By Lawrence Speer Automotive News Europe
Brussels -- CLEPA, the European suppliers association, wants a fundamental change in the way its members do business with automakers.
" Contract terms have become a very major problem for suppliers," CLEPA CEO Lars Holmqvist told Automotive News Europe. " Contract negotiations are very unbalanced and extremely difficult."
Later this year CLEPA will release recommendations for contract terms and conditions.
At issue are the risks CLEPA members believe they are taking when entering into agreements.
Among those risks:
- Carmaker demands for the right to terminate or alter contracts at will
- Warranty and recall obligations
- Costs linked to rising raw material costs.
" This becomes gambling, not business," Magneti Marelli CEO Eugenio Razelli told ANE. He said Magneti Marelli " prefers to lose some business rather than sign an unfair contract."
Razelli said the proposed CLEPA guidelines " could be a good starting point, because, so far, there are no standard contracts."
CLEPA hopes the proposed recommendations will provide suppliers and car manufacturers with a new basis for contracts when they renegotiate.
A CLEPA group is currently analysing a number of automaker-supplier contracts, seeking to identify unfair terms and conditions and establish a list of best practices. The group has yet to release a formal list of terms and conditions it considers unfair. Suppliers regularly complain about carmaker demands for the right to terminate or alter contracts at will.
They are also unhappy about assuming the financial risks linked to rising raw material prices and currency fluctuation, as well as the cost of investing in emerging markets.
In 2004, the US-based Original Equipment Suppliers Association, released a draft document with its model terms and conditions.
Margaret Baxter, OESA's vice president of policy, said Aisin World Corp. of America is the only supplier to adopt the draft, although she added that the document is being widely used by suppliers to supplement the language in their in-house terms and conditions.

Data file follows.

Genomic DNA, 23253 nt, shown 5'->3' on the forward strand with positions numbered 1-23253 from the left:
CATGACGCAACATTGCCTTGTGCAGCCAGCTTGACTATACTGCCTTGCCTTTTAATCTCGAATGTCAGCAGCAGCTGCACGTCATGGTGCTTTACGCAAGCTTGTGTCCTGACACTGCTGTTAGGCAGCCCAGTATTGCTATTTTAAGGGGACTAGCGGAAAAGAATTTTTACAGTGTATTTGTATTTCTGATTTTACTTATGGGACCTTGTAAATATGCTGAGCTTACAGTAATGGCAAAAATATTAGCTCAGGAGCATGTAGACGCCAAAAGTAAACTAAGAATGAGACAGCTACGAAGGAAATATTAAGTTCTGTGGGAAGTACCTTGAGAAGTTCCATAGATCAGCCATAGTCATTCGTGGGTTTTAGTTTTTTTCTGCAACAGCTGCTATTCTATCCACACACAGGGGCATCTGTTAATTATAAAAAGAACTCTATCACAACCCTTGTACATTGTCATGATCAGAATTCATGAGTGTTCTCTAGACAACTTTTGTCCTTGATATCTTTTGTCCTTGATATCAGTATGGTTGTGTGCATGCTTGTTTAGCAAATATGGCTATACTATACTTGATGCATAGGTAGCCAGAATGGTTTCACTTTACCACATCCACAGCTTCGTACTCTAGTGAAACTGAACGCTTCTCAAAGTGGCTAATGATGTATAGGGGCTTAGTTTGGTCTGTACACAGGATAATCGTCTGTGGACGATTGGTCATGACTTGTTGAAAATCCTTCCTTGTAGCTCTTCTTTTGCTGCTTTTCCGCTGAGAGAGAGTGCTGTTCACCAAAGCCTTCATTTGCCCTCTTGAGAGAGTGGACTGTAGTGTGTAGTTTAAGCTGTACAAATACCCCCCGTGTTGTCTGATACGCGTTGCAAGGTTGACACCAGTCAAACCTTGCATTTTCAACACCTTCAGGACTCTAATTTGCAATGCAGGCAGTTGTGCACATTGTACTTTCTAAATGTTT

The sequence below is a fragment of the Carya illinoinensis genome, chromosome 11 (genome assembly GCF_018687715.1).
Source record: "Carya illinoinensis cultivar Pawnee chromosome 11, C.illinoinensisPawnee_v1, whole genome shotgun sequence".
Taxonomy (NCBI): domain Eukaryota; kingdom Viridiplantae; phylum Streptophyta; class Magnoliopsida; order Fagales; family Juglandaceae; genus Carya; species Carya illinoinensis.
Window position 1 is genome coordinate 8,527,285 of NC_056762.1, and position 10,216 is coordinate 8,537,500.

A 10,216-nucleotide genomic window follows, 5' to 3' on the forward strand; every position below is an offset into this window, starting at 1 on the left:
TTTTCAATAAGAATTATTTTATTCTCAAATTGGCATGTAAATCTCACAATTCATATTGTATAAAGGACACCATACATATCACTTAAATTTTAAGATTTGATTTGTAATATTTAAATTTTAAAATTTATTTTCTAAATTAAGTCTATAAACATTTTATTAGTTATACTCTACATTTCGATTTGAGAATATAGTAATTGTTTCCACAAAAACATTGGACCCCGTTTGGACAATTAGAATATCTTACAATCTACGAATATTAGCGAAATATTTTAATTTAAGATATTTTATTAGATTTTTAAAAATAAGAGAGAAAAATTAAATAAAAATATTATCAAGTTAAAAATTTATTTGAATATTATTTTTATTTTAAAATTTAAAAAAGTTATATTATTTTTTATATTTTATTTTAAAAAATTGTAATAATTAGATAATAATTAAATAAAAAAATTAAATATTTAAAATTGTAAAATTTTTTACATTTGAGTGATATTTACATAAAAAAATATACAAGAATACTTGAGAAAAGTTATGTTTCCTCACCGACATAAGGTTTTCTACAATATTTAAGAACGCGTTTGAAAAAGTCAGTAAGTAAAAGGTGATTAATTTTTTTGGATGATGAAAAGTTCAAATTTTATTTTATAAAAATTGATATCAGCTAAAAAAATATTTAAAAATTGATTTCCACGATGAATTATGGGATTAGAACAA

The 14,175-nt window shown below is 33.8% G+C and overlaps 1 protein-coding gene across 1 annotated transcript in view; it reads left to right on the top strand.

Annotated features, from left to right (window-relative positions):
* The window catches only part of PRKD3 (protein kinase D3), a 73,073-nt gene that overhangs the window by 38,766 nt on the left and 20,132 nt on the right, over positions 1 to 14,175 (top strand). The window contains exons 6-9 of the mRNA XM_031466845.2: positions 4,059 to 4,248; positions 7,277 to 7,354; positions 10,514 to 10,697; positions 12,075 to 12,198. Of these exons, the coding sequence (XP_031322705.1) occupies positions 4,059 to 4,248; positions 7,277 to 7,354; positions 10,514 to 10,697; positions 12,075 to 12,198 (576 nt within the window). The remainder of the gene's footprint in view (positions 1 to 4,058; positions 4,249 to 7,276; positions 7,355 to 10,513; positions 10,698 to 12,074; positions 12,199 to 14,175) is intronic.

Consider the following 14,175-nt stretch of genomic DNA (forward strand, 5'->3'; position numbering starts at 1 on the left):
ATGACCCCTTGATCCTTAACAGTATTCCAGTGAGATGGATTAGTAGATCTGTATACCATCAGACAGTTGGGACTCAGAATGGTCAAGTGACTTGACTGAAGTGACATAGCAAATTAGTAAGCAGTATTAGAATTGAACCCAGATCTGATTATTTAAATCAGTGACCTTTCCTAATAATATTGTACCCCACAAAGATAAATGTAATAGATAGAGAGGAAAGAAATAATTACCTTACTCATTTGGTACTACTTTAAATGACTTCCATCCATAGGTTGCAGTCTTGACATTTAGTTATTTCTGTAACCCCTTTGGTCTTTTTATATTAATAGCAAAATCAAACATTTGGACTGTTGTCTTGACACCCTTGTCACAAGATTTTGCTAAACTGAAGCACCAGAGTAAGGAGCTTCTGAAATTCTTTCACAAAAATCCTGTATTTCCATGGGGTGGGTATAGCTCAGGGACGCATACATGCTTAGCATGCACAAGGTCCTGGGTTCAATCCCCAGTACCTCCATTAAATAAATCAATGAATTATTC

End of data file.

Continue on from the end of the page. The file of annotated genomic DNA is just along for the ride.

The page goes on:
Aisin World Corp. of America is part of Japan-based Aisin Group.
Willing to walk
Valeo CEO Thierry Morin said his company has walked away from deals over unacceptable contract terms.
" We have refused some business, because we are a company that eventually has to answer to its shareholders," Morin told ANE.
Morin said car manufacturers often tell suppliers to ignore harsh contract clauses, promising that there will be no enforcement.
" They say, 'Don't worry, we won't act on that,' " Morin said. " By the second or third time it becomes a habit, and then it becomes enforceable. So I do not believe anyone should ever sign a contract under the condition that it is not going to happen. That's unfair."
Automakers maintain they work closely with suppliers to ensure viability. Some carmakers, such as Renault, have established risk committees to monitor suppliers' financial health.
But " suppliers are responsible for making the management decisions to solve their problems," said Renault purchasing boss Odile Desforges.
Mercedes-Benz purchasing head Frank Deiss said that Mercedes' analysis of suppliers shows that over-aggressive acquisition strategies, unbalanced customer portfolios and bad management lead to financial problems.
" None of the financially distressed suppliers I have seen got into the situation because of OEMs slashing prices," Deiss said. " It has mainly been due to mistakes of the supplier's management."
Said Birgit Behrendt, Ford of Europe vice president of purchasing: " The early involvement of suppliers in the development process is key."
From Automotive News Europe (A Crain publication)